Vehicle crashes are up in states that have legalized recreational marijuana according to two new analyses of crash data by the Insurance Institute for Highway Safety and the Highway Loss Data Institute.
There is enthusiasm in Canada this week as it becomes the second country to legalize recreational marijuana. In the U.S., recreational cannabis is now legal in nine states and the District of Columbia.
But with the wave of change comes new research linking legal cannabis with an increase in vehicle crashes.
“The likelihood of being involved in a collision in states with legalized marijuana is higher than neighboring states we used as controls,” said David Harkey, president of IIHS-HLDI.
The report analyzed insurance and police data from some of the first states to legalize recreational cannabis; Colorado, Washington, Oregon and Nevada.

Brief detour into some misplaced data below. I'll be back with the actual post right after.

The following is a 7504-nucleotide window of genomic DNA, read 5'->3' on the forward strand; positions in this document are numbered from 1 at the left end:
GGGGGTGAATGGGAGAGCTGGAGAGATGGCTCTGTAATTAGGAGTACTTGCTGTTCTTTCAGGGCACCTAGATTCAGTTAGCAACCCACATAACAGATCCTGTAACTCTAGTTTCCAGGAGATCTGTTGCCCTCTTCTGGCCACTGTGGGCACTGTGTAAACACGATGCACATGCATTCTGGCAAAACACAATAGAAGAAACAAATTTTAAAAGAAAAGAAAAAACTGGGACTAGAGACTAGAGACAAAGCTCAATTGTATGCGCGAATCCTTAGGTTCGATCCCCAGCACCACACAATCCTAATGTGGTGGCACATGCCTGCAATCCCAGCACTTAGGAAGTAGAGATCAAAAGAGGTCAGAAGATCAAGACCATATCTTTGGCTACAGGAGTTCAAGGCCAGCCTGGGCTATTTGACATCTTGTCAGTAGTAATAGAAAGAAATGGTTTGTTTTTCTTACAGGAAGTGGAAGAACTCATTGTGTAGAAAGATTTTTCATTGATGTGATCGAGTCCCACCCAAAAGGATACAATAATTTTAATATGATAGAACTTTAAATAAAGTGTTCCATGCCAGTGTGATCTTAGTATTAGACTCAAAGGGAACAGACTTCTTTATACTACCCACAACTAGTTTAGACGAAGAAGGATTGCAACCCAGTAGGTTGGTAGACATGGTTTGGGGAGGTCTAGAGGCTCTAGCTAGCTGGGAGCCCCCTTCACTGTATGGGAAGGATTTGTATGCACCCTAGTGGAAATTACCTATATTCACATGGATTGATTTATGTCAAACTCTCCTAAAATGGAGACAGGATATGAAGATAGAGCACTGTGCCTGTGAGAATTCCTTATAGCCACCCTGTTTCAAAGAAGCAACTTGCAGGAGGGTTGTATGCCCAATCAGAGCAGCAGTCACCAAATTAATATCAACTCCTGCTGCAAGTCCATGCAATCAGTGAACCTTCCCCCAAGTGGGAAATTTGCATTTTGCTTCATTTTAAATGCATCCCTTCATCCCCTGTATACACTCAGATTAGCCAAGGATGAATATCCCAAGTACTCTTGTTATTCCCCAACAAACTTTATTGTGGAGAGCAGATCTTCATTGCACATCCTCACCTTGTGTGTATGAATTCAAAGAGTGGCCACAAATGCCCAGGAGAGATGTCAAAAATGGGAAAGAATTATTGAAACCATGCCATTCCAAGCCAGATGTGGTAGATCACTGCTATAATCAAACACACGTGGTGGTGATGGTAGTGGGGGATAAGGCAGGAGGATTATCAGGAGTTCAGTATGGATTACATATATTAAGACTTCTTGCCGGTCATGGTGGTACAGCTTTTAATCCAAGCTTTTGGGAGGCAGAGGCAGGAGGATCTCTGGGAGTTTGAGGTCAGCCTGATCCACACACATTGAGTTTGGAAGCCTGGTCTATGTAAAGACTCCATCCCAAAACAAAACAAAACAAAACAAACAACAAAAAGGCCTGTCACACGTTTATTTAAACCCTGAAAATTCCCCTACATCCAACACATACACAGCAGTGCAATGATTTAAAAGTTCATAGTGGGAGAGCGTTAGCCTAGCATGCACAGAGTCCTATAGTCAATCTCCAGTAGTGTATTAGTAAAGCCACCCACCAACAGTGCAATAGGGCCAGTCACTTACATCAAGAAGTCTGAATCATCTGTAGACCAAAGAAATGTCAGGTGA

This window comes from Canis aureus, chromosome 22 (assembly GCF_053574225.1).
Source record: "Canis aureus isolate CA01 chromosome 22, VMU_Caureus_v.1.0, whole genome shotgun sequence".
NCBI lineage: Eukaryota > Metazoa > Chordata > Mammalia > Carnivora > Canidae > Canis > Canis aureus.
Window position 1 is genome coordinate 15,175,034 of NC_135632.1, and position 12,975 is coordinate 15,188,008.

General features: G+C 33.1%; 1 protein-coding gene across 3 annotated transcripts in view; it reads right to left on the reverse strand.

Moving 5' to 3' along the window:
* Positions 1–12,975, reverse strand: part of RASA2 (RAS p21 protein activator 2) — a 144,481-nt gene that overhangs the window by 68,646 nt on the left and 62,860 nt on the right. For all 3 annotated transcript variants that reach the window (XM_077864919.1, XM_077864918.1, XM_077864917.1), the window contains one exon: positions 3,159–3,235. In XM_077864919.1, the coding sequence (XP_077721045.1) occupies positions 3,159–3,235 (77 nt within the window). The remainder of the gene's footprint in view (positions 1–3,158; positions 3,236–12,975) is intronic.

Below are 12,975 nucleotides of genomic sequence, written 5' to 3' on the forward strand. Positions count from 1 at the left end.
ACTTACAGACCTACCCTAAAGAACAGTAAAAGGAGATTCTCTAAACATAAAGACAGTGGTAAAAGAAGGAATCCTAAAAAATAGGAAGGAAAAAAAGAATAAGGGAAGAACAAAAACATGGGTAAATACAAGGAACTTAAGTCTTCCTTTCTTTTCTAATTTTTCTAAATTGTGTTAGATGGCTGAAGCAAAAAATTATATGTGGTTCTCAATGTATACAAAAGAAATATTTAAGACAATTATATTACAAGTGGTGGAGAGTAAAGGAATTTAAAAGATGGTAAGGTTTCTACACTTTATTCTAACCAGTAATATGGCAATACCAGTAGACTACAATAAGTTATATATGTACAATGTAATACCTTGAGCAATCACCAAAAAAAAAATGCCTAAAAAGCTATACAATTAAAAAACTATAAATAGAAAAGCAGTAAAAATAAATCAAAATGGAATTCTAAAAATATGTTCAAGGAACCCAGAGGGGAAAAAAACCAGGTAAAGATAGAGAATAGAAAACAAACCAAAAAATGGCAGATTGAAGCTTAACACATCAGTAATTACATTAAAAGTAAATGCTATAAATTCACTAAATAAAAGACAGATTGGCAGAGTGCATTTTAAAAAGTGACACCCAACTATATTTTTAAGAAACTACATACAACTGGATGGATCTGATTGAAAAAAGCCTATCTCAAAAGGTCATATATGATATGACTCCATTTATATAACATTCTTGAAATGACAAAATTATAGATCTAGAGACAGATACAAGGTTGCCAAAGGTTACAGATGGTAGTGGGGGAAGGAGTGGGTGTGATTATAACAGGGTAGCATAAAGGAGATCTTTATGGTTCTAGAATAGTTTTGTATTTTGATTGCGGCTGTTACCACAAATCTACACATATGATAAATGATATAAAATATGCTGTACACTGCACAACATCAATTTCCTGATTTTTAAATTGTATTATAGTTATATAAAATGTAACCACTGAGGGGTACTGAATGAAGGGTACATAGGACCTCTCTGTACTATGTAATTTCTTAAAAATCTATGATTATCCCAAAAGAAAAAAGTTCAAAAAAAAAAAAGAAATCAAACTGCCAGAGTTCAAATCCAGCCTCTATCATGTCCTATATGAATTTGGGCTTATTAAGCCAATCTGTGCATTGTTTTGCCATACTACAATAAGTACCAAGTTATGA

In those states, crashes are up by as much as six percent compared with states where marijuana is illegal.
“We do not want to see marijuana reach the same level of destruction on our roadways as we have seen with alcohol,” said Harkey.
While drunk driving is widely considered taboo, the same stigma may not exist for driving high.
In a Washington Roadside survey, drivers who tested positive for THC were less likely to agree that marijuana impairs driving.
14-percent of drivers with marijuana in their system had a child in the car.
“You shouldn’t be behind the wheel regardless of what the substance is,” Harkey stated.
Driving under the influence of marijuana is illegal in all 50 states, but determining impairment continues to be a challenge.